A white diamond of 1.1 carats, ideal cut and eye clean goes for $9782, as a loose stone. And as you know, with diamonds, the higher the carat the higher the price, sometimes tripling for each carat added. Many factors are taken into account when pricing a diamond, while a ruby only takes color and clarity into account.

4. Rubies are rarer than diamonds in nature

Despite diamonds being marketed as a rare beauty, they’re not as rare as rubies. Diamonds are rare in their own right, especially rarer than quartz, but not as rare as diamond companies have made them seem.

Still, a ruby, especially a vividly colored one, is harder to find in nature than a diamond that is acceptable for jewelry. This is the main reason for the steep price difference between rubies and sapphires. Rubies are twice the price of sapphires, simply because they happen much les in nature.

So if you’re into sporting a rare rock on your finger, you might want to go for a ruby ring, as that is harder to come by. Then again not many people know this, so it might be just for your personal satisfaction.

5. Diamonds have more fire, rubies have a stronger color

Finally, there is the sparkle vs color debate. This is probably something that has made your decision difficult, but let’s take a look. A diamond, being so perfectly clear and with such a high refractive index is going to shine and sparkle like mad. If it’s a larger diamond (like a 3 carat) it’s going to draw everyone’s attention. That’s just they way humans work, we’re drawn to sparkle and light shows.

Rubies have a strong, vivid red going for them, and this may sound dull in comparison to the sparkly diamond, But if you or whomever receives the ruby are a person who pays attention to detail, the color will definitely weight a lot.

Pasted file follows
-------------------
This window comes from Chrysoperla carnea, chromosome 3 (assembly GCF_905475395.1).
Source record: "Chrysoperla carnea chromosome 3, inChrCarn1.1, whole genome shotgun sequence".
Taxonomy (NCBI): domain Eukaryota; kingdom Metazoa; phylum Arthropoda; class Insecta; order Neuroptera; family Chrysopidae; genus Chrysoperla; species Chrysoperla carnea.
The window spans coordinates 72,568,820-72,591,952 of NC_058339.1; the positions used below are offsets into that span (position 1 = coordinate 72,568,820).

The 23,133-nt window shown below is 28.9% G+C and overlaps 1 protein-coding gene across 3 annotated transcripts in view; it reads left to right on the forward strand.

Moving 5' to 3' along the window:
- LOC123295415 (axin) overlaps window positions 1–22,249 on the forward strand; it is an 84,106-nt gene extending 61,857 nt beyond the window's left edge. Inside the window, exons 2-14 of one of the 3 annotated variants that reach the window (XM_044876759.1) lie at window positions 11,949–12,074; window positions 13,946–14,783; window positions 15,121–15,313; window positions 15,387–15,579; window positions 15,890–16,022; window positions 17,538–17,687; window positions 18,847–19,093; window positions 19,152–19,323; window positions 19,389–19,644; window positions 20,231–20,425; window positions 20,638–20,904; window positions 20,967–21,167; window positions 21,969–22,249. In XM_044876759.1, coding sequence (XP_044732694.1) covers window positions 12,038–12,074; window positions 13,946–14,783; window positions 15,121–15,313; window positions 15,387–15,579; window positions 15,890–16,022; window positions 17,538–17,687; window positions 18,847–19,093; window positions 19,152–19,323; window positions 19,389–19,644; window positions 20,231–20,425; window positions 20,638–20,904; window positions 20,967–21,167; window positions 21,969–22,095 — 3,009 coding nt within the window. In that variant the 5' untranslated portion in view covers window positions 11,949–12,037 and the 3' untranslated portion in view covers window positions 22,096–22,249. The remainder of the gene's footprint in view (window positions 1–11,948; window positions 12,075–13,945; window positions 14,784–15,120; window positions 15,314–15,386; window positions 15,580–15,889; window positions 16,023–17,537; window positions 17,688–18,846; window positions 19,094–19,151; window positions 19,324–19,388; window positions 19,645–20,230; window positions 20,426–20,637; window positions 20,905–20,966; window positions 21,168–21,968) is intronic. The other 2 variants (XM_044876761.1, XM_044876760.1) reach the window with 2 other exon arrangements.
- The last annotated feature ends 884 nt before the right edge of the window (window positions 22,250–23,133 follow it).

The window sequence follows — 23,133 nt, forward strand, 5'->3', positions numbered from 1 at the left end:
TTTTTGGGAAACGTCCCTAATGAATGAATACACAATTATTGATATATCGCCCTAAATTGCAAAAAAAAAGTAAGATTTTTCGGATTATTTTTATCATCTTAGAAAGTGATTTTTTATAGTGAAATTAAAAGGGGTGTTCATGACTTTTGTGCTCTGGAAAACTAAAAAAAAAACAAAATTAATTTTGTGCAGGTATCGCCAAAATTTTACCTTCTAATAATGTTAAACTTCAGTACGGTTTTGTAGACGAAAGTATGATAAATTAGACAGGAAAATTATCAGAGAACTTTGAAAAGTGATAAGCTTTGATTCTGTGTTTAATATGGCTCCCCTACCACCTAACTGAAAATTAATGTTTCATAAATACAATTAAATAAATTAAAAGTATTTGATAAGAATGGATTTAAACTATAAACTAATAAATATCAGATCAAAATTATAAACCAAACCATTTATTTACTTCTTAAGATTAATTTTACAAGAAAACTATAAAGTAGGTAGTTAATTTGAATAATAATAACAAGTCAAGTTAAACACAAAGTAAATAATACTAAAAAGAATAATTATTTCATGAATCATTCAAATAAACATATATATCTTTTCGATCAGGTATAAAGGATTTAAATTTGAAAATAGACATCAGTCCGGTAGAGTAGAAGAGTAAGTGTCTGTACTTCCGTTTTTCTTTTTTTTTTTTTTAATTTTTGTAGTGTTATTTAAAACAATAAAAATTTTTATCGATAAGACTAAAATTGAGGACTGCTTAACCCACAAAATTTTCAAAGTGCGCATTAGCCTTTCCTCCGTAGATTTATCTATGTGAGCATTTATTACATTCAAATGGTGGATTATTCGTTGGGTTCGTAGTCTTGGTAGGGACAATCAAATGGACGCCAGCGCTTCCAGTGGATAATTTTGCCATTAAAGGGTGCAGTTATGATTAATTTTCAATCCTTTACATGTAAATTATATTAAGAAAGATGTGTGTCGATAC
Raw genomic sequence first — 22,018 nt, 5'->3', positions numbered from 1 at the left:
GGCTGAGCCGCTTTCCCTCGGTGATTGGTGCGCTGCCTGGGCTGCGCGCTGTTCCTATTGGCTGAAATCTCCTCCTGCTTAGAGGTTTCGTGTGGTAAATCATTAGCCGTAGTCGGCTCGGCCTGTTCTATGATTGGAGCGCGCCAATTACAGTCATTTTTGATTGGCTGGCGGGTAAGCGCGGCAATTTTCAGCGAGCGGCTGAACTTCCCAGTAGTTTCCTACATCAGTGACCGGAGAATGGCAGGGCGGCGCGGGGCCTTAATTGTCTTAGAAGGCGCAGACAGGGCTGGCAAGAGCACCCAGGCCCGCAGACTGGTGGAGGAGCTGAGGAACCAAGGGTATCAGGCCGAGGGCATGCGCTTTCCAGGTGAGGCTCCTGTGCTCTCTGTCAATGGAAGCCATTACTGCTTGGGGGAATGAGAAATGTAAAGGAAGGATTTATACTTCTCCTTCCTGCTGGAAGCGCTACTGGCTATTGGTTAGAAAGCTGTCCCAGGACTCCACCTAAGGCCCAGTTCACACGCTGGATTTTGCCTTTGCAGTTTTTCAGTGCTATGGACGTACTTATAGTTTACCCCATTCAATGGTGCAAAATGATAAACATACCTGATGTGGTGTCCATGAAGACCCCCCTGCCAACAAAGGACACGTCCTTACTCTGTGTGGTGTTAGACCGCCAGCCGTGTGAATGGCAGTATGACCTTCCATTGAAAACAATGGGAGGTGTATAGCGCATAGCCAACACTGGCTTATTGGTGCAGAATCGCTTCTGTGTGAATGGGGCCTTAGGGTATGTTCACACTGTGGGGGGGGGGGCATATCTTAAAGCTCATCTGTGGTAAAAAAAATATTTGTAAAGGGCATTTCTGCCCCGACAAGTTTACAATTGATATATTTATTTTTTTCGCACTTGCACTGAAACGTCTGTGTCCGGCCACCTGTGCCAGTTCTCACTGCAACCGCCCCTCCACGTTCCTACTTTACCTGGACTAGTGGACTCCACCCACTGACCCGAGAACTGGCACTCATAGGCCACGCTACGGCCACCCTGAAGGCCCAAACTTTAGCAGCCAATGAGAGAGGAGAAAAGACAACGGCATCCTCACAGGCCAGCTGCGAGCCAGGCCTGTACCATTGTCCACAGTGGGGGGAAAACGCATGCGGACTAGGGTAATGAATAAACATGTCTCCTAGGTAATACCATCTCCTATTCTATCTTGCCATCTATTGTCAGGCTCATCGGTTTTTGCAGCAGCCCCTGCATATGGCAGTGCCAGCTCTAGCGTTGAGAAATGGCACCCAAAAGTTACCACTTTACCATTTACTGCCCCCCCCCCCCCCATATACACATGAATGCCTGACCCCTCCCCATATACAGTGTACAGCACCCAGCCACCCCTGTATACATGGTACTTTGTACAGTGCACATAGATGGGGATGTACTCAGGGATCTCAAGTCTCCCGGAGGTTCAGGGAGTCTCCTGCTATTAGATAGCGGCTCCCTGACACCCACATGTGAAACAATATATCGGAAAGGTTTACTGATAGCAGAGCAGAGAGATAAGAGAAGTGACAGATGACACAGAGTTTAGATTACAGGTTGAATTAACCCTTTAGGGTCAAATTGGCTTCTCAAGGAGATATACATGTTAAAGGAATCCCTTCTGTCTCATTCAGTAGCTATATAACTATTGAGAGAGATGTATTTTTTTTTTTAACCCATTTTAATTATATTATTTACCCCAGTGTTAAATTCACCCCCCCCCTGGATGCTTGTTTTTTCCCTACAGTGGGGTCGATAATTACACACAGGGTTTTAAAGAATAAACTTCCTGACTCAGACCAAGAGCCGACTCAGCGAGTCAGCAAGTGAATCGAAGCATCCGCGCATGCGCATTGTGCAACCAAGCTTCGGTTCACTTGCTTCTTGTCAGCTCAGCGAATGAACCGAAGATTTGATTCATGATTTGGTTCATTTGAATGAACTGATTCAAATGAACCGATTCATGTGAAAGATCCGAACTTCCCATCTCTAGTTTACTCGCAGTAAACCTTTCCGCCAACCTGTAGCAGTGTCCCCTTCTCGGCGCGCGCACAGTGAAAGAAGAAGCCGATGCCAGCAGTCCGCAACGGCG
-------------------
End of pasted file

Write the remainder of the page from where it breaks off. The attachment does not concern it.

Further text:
A strong red ruby may not be as flashy as a diamond, but it will definitely draw attention.

Can you use rubies instead of diamonds ?

We don’t recommend using rubies instead of diamonds, simply because the difference in color is too great and you would get a very different-looking piece of jewelry. There are no white rubies, only white sapphires, and those do not shine as brightly as a diamond.

What you can do is use a combination of rubies and diamonds. Because a diamond used as a center stone will draw all the attention, you cannot put a sub-par diamond there. This means all the other surrounding diamond (if any) must be just as good, and this will drain your pockets fast.

But using a ruby as a center stone allows the surrounding diamonds (however many or few) to be of slightly lower quality, since they will not be compared to the ruby. The overall cost would be lower, in short. And you would get a jewelry piece that would look very beautiful with the contract between the red and the white.

If you set everything in yellow gold it would look even more impressive, as these three colors go very well together.

What color ruby is the best ?

The best looking ruby is called pigeon’s blood, and it’s a deep, vivid red with slight pink-purple flash. It’s the traditional color you think of when imagining a ruby, that perfect, highly saturated red.

Lighter color rubies are less expensive, and very dark rubies (with a brownish cast) are not as appreciated so these too will be cheaper. Light rubies may appear slightly pink in color.